Darr's office being audited, lawmakers told


LITTLE ROCK — State auditors informed lawmakers Thursday they are conducting a scheduled audit of Lt. Gov. Mark Darr’s office and are aware of recent ethics questions raised about his use of campaign finances.

“We’re aware of the things that have been in the media,” Roger Norman, director of the state Bureau of Legislative Audit, said after a meeting of the executive committee Legislative Joint Auditing Committee.

Norman said the regularly scheduled audit has been under way for several weeks but declined to discuss whether the audit had been expanded to encompass issues raised in an ethics complaint against the lieutenant governor.

The state Ethics Commission is investigating a complaint against Darr over his campaign finance reports.

In a 12-page letter dated Sept. 6, Ethics Commission Director Graham Sloan advised lawyer and liberal blogger Matt Campbell that the commission is looking into a complaint Campbell submitted alleging Darr violated several violations of state ethics laws.

Darr did not immediately return a call Thursday seeking comment.

During Thursday’s committee meeting, Rep. Kim Hammer, R-Benton, co-chairman of the panel, asked Norman about the audit of the lieutenant governor’s office.

“It’s my understanding as a normal course of doing business that the lieutenant governor’s office is being audited, as is a regular occurrence and, as it’s being audited, if other things come to the surface we’ll be enlightened?” Hammer asked Norman.

“We are doing to audit on the lieutenant governor’s office,” Norman said, declining further comment.

Among other things, the complaint filed against Darr alleged he improperly spent thousands of dollars of campaign money after his November 2010 election for purposes other than debt reduction, including hotel rooms, airline tickets, flowers, fuel, clothing, Razorback season tickets and meals at restaurants.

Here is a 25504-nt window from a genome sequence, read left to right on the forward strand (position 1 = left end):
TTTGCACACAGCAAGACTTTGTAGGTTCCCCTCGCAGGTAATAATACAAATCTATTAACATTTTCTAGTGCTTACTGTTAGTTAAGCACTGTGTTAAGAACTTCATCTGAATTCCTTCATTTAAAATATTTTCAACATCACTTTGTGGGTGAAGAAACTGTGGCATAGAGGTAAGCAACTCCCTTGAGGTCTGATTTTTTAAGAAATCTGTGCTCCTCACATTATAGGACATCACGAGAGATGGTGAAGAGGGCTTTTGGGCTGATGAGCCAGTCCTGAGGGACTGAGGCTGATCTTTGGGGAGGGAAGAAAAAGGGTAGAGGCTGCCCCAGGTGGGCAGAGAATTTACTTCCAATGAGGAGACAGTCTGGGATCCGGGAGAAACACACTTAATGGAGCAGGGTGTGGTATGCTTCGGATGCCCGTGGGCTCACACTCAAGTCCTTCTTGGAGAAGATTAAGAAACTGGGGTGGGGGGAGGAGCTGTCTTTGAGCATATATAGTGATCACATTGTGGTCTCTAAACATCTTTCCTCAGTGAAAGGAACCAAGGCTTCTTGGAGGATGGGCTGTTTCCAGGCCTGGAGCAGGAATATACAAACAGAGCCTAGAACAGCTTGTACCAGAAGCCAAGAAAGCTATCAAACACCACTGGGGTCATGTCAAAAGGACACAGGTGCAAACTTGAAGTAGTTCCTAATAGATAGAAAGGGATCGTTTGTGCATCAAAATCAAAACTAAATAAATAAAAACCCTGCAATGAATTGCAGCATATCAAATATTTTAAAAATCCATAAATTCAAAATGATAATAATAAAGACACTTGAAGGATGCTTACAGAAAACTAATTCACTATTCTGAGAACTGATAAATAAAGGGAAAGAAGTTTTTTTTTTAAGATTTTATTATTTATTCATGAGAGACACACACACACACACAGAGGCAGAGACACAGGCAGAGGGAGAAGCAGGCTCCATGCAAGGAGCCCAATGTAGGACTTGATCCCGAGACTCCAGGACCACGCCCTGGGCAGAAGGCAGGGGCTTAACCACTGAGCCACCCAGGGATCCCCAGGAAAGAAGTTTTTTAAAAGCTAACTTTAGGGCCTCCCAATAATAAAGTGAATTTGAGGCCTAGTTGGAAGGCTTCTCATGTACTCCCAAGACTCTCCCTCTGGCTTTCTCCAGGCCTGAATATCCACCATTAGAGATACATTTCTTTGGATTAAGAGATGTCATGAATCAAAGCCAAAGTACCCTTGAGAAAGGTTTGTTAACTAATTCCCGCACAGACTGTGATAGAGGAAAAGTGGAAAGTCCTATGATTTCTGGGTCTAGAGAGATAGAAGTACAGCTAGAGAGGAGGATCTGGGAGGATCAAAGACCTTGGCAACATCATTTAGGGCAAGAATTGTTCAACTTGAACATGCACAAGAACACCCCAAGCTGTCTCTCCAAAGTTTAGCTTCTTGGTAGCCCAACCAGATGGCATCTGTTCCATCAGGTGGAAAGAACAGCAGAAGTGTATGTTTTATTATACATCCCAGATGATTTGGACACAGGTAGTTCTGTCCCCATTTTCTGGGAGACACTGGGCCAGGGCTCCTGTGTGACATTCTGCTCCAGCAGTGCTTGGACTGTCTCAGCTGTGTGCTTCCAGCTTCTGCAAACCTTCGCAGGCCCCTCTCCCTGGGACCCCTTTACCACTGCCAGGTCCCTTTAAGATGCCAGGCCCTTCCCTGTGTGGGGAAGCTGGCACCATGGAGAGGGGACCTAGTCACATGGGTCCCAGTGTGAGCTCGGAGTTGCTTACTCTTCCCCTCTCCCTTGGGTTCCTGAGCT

Darr reported the season tickets and a number of other expenditures as “debt-reduction fundraisers” but did not report that his campaign received any contributions in connection with the “fundraisers,” according to the complaint.

Darr said last month he intended the expenditures as repayments to himself for loans he made to his campaign and was unaware that state law does not allow campaign loans to be repaid in that fashion. He has filed an ethics complaint against himself and has said he is working to bring his filings into compliance with state law.

Darr dropped out of the 4th District congressional race last month after Campbell raised questions about Darr’s campaign expenditure filings on the Blue Hog Report blog. The lieutenant governor has not said whether he will seek re-election next year.

The complaint also alleges that Darr used his state-issued credit card and fuel card for purchases such as airline tickets and fuel, which he reported as campaign expenditures, violating a state law against using a state-issued credit card for campaign activities, and that he failed to disclose information he was required to disclose in his campaign finance reports.

Sloan told Campbell in the letter that his complaint “meets the requirements” and that “accordingly, an investigation is being commenced.” He said the commission is seeking to determine whether Darr violated provisions of eight different state statutes.

Last month, former state Sen. Paul Bookout of Jonesboro resigned from the Legislature after the Ethics Commission reprimanded him and fined him $8,000 after concluding he converted thousands of dollars in campaign funds from his unopposed 2012 re-election bid to personal use.

A special prosecutor is conducting a criminal investigation into Bookout’s campaign finances.